Last week my husband and I took the opportunity to have a short getaway with our adult children, staying in a luxury apartment by the beach. We have enjoyed staying at these apartments a few times prior and always comment on how, although the layout is similar, each apartment is unique in terms of décor and styling. In this particular apartment we were confronted by a large piece of artwork that dominated one of the walls in the living area and became a bit of a talking point for the family.
“Oh, I don’t like that painting” was the first critique, with “Really, I don’t mind it, I just don’t think those colours are the right choice for this space” spoken in reply. Another family member could see no value in the artwork at all declaring “That just looks like a big mess – a kindergarten student could have done better!” and the final judgment was something along the lines of; “I just don’t get why people would pay good money for this type of painting, it’s just a piece of junk.”
Now, I need to clarify, unsurprisingly, not one member of my immediate family is an artist, has studied art or has any real appreciation of art whatsoever. Thus, our collective comments about this artwork did not come from any place of authority or reflect a level of expertise. However, after having spent the best part of four days exposed to this painting, my son suddenly exclaimed “I can see a fish! Look, in the painting, it’s not just random splotches – it’s actually a fish!”
We all gathered around the painting, tilting our heads and squinting our eyes to scrutinise it more closely and sure enough – we could all see it too!
In fact, on further inspection we discovered there was not just one fish but three fish depicted in the painting. What we had first thought was a series of haphazard colourful markings on a piece of canvas now had meaning, purpose and value.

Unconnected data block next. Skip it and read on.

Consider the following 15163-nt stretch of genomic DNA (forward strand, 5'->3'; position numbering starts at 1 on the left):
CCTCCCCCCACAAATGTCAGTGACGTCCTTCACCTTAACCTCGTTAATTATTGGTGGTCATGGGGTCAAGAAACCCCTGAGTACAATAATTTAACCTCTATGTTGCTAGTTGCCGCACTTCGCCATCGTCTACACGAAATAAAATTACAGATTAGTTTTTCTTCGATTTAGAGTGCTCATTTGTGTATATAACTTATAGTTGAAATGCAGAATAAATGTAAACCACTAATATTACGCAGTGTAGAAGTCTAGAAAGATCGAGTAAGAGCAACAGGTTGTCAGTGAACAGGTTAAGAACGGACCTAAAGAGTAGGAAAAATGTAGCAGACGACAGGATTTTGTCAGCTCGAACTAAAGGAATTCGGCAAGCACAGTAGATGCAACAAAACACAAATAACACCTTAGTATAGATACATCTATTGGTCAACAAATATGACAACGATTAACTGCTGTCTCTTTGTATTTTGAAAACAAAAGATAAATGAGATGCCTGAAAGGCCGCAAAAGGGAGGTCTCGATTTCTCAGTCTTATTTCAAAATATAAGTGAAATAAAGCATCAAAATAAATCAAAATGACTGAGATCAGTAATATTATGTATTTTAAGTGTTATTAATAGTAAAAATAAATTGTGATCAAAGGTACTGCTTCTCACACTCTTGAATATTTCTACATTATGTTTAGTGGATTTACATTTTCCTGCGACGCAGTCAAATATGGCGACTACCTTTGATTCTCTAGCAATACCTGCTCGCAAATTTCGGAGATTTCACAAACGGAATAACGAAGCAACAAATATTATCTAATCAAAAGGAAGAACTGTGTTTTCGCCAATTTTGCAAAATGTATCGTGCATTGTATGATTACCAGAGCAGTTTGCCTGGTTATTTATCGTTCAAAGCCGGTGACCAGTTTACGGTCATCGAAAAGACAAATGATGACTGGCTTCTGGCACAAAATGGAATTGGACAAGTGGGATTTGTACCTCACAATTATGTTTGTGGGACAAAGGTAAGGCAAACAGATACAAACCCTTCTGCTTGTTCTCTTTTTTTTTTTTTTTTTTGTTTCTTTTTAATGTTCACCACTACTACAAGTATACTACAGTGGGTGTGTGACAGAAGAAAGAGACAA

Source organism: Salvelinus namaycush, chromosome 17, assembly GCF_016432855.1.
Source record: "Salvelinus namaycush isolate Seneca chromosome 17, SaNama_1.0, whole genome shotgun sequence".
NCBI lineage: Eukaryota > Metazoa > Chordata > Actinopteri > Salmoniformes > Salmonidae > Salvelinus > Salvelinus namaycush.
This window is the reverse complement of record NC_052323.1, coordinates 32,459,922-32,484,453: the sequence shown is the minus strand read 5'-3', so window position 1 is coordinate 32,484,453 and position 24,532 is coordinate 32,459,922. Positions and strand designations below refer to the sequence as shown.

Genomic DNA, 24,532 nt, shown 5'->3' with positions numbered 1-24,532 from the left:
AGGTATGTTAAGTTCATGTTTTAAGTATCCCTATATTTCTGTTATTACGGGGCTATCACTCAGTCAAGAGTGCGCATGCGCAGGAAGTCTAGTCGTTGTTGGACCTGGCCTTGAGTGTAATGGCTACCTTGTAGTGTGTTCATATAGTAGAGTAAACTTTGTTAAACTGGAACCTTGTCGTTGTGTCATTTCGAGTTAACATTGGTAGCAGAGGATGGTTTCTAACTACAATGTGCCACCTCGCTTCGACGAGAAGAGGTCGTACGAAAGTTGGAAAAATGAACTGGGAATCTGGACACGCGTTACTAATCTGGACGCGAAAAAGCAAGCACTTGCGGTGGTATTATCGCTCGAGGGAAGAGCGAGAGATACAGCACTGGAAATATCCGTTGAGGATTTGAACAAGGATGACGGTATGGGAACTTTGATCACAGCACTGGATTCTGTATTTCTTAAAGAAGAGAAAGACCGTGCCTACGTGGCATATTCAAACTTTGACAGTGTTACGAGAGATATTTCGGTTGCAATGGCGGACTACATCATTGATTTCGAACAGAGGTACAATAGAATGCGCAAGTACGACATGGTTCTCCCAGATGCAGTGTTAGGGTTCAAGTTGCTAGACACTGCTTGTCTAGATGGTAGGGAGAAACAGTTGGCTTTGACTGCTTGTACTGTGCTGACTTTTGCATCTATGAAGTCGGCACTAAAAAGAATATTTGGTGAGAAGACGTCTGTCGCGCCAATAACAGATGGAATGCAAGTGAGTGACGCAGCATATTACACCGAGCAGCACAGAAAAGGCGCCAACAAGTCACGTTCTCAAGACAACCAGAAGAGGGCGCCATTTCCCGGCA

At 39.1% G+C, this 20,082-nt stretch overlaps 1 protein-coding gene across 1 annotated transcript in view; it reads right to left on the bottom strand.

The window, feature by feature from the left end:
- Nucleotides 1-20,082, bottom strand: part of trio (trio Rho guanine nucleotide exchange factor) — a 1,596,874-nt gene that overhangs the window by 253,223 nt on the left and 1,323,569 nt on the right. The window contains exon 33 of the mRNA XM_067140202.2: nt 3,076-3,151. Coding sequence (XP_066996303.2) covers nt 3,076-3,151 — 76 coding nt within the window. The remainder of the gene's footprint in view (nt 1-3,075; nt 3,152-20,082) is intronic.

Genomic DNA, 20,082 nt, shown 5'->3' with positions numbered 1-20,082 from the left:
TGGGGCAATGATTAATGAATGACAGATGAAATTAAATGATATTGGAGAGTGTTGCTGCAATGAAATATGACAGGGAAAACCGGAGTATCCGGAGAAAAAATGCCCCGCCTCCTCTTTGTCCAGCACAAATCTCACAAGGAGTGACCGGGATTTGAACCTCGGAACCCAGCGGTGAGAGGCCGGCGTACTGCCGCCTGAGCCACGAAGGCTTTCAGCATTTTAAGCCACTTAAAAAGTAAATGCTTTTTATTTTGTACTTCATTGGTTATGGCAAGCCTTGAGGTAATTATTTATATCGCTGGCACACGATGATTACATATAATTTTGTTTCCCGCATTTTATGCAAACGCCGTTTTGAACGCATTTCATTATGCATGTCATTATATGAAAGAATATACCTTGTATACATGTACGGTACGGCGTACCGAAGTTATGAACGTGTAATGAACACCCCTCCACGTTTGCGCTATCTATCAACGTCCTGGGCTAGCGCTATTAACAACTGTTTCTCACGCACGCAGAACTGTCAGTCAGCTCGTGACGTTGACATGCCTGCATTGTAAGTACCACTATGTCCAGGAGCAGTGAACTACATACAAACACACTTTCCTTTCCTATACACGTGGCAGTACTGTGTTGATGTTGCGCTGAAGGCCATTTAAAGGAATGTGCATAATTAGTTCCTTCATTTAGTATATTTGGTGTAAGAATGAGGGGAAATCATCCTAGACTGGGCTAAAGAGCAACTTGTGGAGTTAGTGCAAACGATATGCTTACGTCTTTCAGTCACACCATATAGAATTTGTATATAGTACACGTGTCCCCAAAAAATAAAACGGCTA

It is true, that in many areas of our lives we see things differently to other people. We can even see ourselves differently to the way others do. In my role working in a school, relating with hundreds of young people each week, I have realised that not many adolescents always see themselves in a positive light. The level of self-critique and personalised judgment of themselves and each other is at times, both scary and detrimental.
As a parent, I have navigated this path with my own children and despite what I thought were my constant affirmations and words of praise and encouragement toward them, there were times when they just didn’t see it. Despite my reassurances that they were special, valuable and much loved, they could not see the amazing talents and character traits that I admire in them so much.
Yet, if I am honest with myself, just like my children, there are many times in my life when I fail to see what God sees when he looks at me and others. Consider for one moment, how different our lives would be if we all saw ourselves and each other in the same way that God sees us, and if we appreciated one another in accordance with the value that God places on us.
In Psalm 119:18 the Psalmist cries out to God; “Open my eyes so I can see what you show me”. Just like that painting on the wall in our apartment, God not only designed each one of us for a purpose, but we are a much loved and valuable masterpiece in his eyes. Imagine how different life would be if we approached each interaction or situation through a God shaped lens – asking Him to show us what he sees?